Missouri Lawmakers Pass Tax Breaks to Foster and Adoptive Caregivers

The Missouri House of Representatives unanimously passed two bills on Jan. 27 that would increase financial support for foster and adoptive parents. Now, they await approval by the Senate.

House Bill 429 would provide a tax deduction for foster parents — $2,500 for a single parent, $5,000 for a married couple — who have been caretaking for at least six months.


Kids in Foster Care to Have Own Attorneys Under New Arizona Law
Arizona Gov. Doug Ducey (R).

Arizona on Wednesday became the latest state to require that children involved in abuse or neglect cases be appointed an attorney to represent their best interest.


A New Direction for Los Angeles CASA Program: Fighting Systemic Bias
Charity Chandler-Cole serves on the Los Angeles County Commission for Children and Families.

This week, Charity Chandler-Cole will start her new job as chief executive officer of Los Angeles County’s court-appointed special advocates, or CASA.


Concerns Over Equity as Minnesota Crafts Foster Care Prevention Plan
Illustration by Christine Ongjoco.

Minnesota child welfare leaders have been meeting with community stakeholders and advocates on establishing a new foster care prevention plan, built around the use of new federal funding available for that goal. 


Despite the Challenges of the Past, I Have Hope for My Future
Sabrina Alvarez shares her challenges overcoming her early childhood.

I’m not going to start my story with “I have always felt like I never fit in” or “I have overcome all my struggles” because that wouldn’t be true.


Finding Stability Within the Child Welfare System
Sabrina Abong shares how she found stability despite moving through eight different homes.

I have been in eight different homes and this is my experience with the child welfare system. I want child abuse and neglect to end within the child welfare system.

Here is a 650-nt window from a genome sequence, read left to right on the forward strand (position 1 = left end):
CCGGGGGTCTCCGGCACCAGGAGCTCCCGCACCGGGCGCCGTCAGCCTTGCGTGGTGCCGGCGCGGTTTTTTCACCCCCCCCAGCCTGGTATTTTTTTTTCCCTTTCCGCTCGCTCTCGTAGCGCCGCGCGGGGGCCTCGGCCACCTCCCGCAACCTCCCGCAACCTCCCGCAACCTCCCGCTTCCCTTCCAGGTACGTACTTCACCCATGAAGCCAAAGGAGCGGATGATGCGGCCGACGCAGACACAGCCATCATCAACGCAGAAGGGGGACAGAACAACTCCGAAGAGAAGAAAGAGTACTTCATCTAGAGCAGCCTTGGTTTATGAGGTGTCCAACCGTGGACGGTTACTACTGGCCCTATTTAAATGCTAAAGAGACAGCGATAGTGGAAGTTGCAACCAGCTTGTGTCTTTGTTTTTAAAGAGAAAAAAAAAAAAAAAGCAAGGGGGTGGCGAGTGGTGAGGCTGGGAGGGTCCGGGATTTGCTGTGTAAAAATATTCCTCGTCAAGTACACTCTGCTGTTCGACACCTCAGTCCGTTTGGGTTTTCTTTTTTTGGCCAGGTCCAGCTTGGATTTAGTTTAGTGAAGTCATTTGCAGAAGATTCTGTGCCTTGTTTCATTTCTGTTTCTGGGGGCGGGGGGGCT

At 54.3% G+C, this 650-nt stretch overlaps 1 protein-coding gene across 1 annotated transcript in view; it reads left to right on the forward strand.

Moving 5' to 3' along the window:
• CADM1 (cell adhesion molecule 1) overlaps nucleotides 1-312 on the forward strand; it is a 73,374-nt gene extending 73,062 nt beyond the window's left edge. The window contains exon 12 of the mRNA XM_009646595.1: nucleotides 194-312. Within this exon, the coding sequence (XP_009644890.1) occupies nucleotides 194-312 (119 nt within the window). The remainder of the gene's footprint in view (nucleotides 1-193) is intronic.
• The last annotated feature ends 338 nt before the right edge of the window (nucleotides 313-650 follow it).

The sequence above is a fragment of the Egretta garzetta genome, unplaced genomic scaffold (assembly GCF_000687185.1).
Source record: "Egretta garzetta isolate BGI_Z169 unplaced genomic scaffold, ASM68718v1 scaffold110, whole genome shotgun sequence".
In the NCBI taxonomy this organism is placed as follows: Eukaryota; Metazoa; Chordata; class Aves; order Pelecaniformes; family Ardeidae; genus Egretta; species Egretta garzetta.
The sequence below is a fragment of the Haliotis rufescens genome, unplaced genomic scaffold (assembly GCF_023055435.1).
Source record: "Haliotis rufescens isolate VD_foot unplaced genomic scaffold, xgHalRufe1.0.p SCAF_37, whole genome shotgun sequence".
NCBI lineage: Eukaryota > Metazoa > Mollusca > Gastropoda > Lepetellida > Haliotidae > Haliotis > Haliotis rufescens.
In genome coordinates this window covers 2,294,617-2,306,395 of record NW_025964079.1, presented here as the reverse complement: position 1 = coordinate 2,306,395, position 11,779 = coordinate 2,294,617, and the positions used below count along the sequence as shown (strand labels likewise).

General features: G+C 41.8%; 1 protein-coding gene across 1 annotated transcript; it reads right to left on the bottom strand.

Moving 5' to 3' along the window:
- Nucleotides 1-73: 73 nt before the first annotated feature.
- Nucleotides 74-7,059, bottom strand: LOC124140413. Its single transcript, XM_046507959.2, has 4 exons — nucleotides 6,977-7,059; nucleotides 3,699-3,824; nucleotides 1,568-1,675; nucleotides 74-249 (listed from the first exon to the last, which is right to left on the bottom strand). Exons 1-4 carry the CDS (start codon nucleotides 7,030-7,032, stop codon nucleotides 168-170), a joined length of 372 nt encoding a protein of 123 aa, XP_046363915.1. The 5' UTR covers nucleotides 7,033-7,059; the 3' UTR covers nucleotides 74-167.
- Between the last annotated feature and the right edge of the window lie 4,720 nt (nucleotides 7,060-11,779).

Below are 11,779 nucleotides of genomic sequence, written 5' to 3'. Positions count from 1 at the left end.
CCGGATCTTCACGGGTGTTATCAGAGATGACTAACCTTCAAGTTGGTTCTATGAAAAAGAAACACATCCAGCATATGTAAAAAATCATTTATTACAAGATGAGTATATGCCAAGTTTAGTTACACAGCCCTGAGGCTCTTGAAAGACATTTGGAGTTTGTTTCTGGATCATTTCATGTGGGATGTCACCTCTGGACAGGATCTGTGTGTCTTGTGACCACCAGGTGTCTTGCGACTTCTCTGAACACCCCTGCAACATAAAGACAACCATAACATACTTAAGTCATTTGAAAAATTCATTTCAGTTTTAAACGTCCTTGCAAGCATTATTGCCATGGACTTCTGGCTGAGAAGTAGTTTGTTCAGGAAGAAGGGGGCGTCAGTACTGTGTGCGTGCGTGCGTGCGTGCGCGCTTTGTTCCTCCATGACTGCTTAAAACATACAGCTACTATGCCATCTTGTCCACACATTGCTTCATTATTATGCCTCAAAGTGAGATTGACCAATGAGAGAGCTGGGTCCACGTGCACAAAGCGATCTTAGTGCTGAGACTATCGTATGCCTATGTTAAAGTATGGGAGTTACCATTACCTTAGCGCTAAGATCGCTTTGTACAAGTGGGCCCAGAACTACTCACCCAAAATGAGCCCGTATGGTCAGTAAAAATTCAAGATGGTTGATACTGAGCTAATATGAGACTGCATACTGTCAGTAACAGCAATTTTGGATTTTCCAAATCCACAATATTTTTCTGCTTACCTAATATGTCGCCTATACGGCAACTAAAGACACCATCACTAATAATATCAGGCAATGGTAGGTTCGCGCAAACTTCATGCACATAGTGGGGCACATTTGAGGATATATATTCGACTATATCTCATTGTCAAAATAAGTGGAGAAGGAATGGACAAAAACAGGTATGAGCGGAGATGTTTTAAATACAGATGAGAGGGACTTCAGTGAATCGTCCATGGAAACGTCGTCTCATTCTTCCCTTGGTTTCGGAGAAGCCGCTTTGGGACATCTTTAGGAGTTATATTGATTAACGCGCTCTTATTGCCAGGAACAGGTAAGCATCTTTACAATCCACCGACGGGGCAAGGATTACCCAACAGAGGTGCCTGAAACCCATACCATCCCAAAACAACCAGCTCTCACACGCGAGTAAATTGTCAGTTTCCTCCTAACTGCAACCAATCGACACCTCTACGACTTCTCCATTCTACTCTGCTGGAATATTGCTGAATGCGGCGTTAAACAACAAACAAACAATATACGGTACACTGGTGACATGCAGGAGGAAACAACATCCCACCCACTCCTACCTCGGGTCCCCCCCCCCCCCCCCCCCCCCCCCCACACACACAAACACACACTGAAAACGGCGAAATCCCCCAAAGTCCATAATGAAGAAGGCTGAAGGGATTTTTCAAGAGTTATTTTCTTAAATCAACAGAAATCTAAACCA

Youth Services Insider


Arizona Launches Portal to Connect Former Foster Youth with Pandemic Relief

Many of Arizona’s current and former youth are in line for more federal help to get them through the pandemic, the state Department of Child Safety has announced.

The change means young adults currently in foster care and former foster youth who have not yet turned 27 years old will be able to tap funds made available under a law Congress passed in December, the COVID-19 Response and Relief Supplemental Appropriations Act of 2020.


Color-Blind Ambition
Driven by evidence that child welfare decision-makers judge parents of color more harshly and are more likely to remove their children, there is growing interest in a program that proposes to weed out racial bias when social workers weighing allegations of abuse and neglect decide whether to remove a child from their parents.


Study: Foster Youth Lack Basic Financial Literacy
Illustration courtesy of ClipArtKey

Financial literacy can be safely added to the long list of deficits young people with a background in the foster care system face, according to a study of the rarely examined problem.